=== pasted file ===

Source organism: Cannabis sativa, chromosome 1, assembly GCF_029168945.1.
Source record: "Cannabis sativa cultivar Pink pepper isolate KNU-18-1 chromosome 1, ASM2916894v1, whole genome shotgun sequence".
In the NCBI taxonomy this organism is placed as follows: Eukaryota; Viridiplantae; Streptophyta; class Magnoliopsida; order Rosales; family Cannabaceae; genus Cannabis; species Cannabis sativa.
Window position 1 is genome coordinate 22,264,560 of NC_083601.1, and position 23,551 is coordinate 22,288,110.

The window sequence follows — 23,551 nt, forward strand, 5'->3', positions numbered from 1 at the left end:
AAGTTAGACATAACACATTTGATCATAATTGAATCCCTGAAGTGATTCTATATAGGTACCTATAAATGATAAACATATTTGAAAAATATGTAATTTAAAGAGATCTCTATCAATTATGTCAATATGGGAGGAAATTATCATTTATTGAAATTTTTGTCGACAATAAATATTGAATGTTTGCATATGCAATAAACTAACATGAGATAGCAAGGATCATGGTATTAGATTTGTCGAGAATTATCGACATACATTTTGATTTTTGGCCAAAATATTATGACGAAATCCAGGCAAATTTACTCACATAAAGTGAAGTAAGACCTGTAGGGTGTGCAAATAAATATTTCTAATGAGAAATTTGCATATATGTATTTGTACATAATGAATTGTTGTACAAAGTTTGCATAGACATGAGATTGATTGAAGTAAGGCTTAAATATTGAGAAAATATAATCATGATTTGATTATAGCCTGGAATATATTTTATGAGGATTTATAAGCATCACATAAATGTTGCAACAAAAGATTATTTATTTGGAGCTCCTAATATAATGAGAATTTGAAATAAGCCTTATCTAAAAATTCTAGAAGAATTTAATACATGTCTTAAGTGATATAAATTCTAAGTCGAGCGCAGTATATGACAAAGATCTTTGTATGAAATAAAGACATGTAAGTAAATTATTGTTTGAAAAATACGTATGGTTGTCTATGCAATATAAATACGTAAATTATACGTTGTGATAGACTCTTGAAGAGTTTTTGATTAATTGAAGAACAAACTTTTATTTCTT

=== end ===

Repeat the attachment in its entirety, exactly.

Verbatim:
Source organism: Cannabis sativa, chromosome 1, assembly GCF_029168945.1.
Source record: "Cannabis sativa cultivar Pink pepper isolate KNU-18-1 chromosome 1, ASM2916894v1, whole genome shotgun sequence".
In the NCBI taxonomy this organism is placed as follows: Eukaryota; Viridiplantae; Streptophyta; class Magnoliopsida; order Rosales; family Cannabaceae; genus Cannabis; species Cannabis sativa.
Window position 1 is genome coordinate 22,264,560 of NC_083601.1, and position 23,551 is coordinate 22,288,110.

The window sequence follows — 23,551 nt, forward strand, 5'->3', positions numbered from 1 at the left end:
AAGTTAGACATAACACATTTGATCATAATTGAATCCCTGAAGTGATTCTATATAGGTACCTATAAATGATAAACATATTTGAAAAATATGTAATTTAAAGAGATCTCTATCAATTATGTCAATATGGGAGGAAATTATCATTTATTGAAATTTTTGTCGACAATAAATATTGAATGTTTGCATATGCAATAAACTAACATGAGATAGCAAGGATCATGGTATTAGATTTGTCGAGAATTATCGACATACATTTTGATTTTTGGCCAAAATATTATGACGAAATCCAGGCAAATTTACTCACATAAAGTGAAGTAAGACCTGTAGGGTGTGCAAATAAATATTTCTAATGAGAAATTTGCATATATGTATTTGTACATAATGAATTGTTGTACAAAGTTTGCATAGACATGAGATTGATTGAAGTAAGGCTTAAATATTGAGAAAATATAATCATGATTTGATTATAGCCTGGAATATATTTTATGAGGATTTATAAGCATCACATAAATGTTGCAACAAAAGATTATTTATTTGGAGCTCCTAATATAATGAGAATTTGAAATAAGCCTTATCTAAAAATTCTAGAAGAATTTAATACATGTCTTAAGTGATATAAATTCTAAGTCGAGCGCAGTATATGACAAAGATCTTTGTATGAAATAAAGACATGTAAGTAAATTATTGTTTGAAAAATACGTATGGTTGTCTATGCAATATAAATACGTAAATTATACGTTGTGATAGACTCTTGAAGAGTTTTTGATTAATTGAAGAACAAACTTTTATTTCTT